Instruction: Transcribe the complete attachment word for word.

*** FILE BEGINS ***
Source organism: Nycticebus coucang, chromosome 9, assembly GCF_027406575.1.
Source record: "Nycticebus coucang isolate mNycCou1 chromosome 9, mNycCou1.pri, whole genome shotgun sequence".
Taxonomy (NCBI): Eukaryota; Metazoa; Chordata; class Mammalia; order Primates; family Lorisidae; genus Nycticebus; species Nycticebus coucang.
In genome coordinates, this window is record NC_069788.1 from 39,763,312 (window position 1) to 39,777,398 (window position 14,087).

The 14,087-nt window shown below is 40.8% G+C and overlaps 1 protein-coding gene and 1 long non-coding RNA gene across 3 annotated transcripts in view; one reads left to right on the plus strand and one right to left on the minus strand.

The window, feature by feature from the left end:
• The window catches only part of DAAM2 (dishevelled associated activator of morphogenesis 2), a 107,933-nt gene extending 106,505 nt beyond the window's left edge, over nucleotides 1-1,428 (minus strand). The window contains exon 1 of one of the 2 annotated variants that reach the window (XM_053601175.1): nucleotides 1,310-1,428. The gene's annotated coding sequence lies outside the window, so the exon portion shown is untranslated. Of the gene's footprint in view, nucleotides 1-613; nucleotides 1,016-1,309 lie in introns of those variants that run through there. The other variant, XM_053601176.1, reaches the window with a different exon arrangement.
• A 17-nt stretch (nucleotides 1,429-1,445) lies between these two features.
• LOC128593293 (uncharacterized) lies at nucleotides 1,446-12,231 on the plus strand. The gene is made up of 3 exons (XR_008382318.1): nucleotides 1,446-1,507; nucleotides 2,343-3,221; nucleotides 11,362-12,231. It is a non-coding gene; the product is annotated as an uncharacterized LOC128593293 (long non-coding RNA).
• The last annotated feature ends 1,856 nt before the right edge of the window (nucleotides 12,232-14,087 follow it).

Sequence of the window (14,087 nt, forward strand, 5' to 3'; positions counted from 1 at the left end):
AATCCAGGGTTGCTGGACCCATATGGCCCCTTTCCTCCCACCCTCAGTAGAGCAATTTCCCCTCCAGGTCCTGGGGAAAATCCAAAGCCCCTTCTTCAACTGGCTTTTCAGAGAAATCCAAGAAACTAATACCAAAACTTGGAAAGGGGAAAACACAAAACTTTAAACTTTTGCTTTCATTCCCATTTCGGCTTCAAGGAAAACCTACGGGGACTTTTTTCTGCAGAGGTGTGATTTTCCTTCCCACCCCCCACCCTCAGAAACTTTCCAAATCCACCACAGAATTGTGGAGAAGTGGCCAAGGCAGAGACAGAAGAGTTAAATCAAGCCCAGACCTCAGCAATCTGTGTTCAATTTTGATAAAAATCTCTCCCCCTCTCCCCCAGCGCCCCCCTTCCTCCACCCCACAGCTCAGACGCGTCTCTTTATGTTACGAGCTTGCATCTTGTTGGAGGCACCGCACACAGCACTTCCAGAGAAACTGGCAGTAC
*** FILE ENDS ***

Source organism: Nycticebus coucang, chromosome 9, assembly GCF_027406575.1.
Source record: "Nycticebus coucang isolate mNycCou1 chromosome 9, mNycCou1.pri, whole genome shotgun sequence".
Taxonomy (NCBI): Eukaryota; Metazoa; Chordata; class Mammalia; order Primates; family Lorisidae; genus Nycticebus; species Nycticebus coucang.
In genome coordinates, this window is record NC_069788.1 from 39,763,312 (window position 1) to 39,777,398 (window position 14,087).

The 14,087-nt window shown below is 40.8% G+C and overlaps 1 protein-coding gene and 1 long non-coding RNA gene across 3 annotated transcripts in view; one reads left to right on the plus strand and one right to left on the minus strand.

The window, feature by feature from the left end:
• The window catches only part of DAAM2 (dishevelled associated activator of morphogenesis 2), a 107,933-nt gene extending 106,505 nt beyond the window's left edge, over nucleotides 1-1,428 (minus strand). The window contains exon 1 of one of the 2 annotated variants that reach the window (XM_053601175.1): nucleotides 1,310-1,428. The gene's annotated coding sequence lies outside the window, so the exon portion shown is untranslated. Of the gene's footprint in view, nucleotides 1-613; nucleotides 1,016-1,309 lie in introns of those variants that run through there. The other variant, XM_053601176.1, reaches the window with a different exon arrangement.
• A 17-nt stretch (nucleotides 1,429-1,445) lies between these two features.
• LOC128593293 (uncharacterized) lies at nucleotides 1,446-12,231 on the plus strand. The gene is made up of 3 exons (XR_008382318.1): nucleotides 1,446-1,507; nucleotides 2,343-3,221; nucleotides 11,362-12,231. It is a non-coding gene; the product is annotated as an uncharacterized LOC128593293 (long non-coding RNA).
• The last annotated feature ends 1,856 nt before the right edge of the window (nucleotides 12,232-14,087 follow it).

Sequence of the window (14,087 nt, forward strand, 5' to 3'; positions counted from 1 at the left end):
AATCCAGGGTTGCTGGACCCATATGGCCCCTTTCCTCCCACCCTCAGTAGAGCAATTTCCCCTCCAGGTCCTGGGGAAAATCCAAAGCCCCTTCTTCAACTGGCTTTTCAGAGAAATCCAAGAAACTAATACCAAAACTTGGAAAGGGGAAAACACAAAACTTTAAACTTTTGCTTTCATTCCCATTTCGGCTTCAAGGAAAACCTACGGGGACTTTTTTCTGCAGAGGTGTGATTTTCCTTCCCACCCCCCACCCTCAGAAACTTTCCAAATCCACCACAGAATTGTGGAGAAGTGGCCAAGGCAGAGACAGAAGAGTTAAATCAAGCCCAGACCTCAGCAATCTGTGTTCAATTTTGATAAAAATCTCTCCCCCTCTCCCCCAGCGCCCCCCTTCCTCCACCCCACAGCTCAGACGCGTCTCTTTATGTTACGAGCTTGCATCTTGTTGGAGGCACCGCACACAGCACTTCCAGAGAAACTGGCAGTAC